•called lay hiipropriations, and of courfe very oflFen-
iive to the clergy. At a council of Lateran in a.
D. 1139, which was attended by more than a thoa-
fand bilhops, laymen were forbidden to poffcfs
tythes, and ordered to reflore fliem to the church,
if they would not rifque the crime of facrilege, and
the peril of eternal damnation. At another coun-
cil of Lateran in a. i>. 1 179, all laymen were for-
bidden to transfer to oth«i- laymen the tythes of
which they Ihould be pofTeffed. But on this ic
-was afterwards judged, fays Fleury, that tythes
poffefTed by laymen before {his council were held

D 4 T^S


TI e c>eigy in this period by no means thought
or a£led alike on the fubjeft of inveftitures, fome
of them pleading the right of the princes from
whom they received their preferments, and others
contending for the privileges of their order in op-
pofition to them. Of this fpirit we have feveral
remarkable in (lances.

Odio being invcftcd with the bifhoprick of
Bamberg by Henry IV in a. d. 1103 refigned,
and was reinvefted by the pope, which gave him
great pleafare, as but few of the bifliops in Ger-
many at that time conformed to the papal decrees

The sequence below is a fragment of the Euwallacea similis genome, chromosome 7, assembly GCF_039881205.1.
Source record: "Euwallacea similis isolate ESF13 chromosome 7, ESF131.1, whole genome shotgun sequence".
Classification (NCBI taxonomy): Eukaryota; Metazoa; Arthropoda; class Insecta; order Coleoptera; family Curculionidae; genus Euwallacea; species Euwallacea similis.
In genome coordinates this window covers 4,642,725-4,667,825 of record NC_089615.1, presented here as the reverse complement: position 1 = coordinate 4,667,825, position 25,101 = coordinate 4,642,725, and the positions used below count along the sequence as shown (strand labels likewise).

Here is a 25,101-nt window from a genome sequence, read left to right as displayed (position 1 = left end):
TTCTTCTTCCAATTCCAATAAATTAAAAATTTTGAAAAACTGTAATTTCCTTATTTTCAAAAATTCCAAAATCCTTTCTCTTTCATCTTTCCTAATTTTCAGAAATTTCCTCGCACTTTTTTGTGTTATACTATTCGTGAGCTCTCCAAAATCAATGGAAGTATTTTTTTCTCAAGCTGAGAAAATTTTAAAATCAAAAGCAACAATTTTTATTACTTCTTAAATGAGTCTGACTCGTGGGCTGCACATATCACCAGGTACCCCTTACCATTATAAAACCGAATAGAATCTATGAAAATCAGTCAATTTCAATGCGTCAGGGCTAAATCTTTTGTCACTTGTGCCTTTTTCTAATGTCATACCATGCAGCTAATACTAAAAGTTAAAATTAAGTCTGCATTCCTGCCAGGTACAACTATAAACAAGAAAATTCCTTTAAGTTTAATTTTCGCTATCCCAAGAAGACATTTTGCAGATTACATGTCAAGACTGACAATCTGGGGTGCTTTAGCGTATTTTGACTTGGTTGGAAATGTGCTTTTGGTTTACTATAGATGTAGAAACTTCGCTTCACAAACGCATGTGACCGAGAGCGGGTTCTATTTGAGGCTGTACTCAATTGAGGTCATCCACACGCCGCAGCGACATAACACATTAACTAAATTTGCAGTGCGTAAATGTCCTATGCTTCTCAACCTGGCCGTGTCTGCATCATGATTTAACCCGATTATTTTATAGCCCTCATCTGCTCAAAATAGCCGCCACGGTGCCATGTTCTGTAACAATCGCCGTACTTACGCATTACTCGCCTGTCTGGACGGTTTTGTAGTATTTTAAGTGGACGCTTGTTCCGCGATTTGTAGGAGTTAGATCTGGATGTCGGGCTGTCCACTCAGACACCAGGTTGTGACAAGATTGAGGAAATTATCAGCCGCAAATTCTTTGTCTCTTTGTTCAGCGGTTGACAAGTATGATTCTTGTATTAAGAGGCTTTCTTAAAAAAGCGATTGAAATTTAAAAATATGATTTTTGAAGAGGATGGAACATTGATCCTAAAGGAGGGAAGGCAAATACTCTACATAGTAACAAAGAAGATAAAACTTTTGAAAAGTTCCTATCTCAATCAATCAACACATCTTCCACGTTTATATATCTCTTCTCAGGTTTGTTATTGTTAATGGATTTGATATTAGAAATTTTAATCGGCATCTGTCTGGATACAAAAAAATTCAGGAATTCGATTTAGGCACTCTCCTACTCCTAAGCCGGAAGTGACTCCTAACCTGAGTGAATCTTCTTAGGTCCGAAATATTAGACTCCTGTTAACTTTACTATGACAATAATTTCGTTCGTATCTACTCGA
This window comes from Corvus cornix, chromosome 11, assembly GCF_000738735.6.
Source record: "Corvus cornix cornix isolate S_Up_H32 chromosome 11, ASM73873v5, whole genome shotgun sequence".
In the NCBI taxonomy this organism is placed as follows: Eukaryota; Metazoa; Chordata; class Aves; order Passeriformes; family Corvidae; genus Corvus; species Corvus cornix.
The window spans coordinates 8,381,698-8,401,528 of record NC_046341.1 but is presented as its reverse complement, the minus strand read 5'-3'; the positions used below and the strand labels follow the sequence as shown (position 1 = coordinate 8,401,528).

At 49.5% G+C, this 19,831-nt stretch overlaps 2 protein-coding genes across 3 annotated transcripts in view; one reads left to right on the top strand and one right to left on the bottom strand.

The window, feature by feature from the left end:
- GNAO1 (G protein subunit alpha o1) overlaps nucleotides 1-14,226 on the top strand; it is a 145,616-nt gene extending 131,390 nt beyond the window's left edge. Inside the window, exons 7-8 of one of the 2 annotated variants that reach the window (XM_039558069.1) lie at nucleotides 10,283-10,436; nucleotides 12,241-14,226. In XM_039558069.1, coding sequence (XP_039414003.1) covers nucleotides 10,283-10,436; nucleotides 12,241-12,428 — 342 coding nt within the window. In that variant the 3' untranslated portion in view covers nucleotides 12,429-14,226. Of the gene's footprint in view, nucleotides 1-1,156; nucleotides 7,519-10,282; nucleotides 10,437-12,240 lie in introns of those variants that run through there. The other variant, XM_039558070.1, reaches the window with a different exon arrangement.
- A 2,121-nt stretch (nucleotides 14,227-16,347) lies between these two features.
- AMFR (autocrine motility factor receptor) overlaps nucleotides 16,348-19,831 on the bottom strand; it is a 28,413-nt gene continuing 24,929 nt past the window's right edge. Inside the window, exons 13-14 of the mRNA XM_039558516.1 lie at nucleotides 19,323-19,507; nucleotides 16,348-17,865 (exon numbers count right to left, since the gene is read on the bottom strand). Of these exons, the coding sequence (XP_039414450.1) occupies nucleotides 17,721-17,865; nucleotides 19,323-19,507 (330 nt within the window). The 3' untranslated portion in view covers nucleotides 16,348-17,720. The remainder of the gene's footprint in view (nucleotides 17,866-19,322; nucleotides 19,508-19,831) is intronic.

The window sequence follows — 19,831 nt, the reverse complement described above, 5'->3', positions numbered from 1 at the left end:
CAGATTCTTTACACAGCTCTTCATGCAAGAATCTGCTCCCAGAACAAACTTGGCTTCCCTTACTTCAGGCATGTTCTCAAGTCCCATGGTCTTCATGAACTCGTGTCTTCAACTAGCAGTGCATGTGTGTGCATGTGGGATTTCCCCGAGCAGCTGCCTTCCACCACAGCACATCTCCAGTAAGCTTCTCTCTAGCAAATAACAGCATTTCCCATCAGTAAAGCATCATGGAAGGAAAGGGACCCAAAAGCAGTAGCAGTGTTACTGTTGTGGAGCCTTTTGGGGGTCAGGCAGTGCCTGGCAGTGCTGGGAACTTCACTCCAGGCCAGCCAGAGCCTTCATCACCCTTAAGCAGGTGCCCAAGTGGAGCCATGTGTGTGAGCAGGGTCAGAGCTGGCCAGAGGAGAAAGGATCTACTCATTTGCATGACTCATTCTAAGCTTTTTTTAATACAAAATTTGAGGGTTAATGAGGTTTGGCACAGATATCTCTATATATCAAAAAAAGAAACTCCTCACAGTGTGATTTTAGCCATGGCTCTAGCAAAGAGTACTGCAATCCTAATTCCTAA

on the fubjed. Eadmer biiliop of St. Andrews in
A. D. 1120 was not required to receive invefliturc
by king Alexander's delivering to him the crofs,
but only the ring, and the crofs he took from the
altar, to denote his receiving it from God. Ac-
cordingly, when he refigned his preferment, he
gave the ring to the king, but put the crofs on the

The greater part of the hiflory of Anfelm falls
within the preceding period. He retained his
firmnefs to the laft. refufing on his return to Eng-
land in A. D. 1100, in the reign of Henry^ to re-
ceive the inveRiture of the arcltbifhoprick of Can-
terbury from him. Ecing at Lyons he wrote to
the king to infoim him that he could not render
him homage for his bifhoprick, or communicate



with any of thofe to whom he had given invefli-
turc. On this the king feized his revenues, and
told him that he fliould not return unlefs he would
allow him his antient privileges ; and having levied
a tax on the priefts, on the pretence of executino-
the decrees of a council held at London, obli<nnc»-
them to continence, he wrote to him a letter of
remonftrance on the fubjeO:, in which he faid *' it
" was a thing unheard of that a prince fhould exe-
" cute the laws of the church agaiHllt eccleliaftics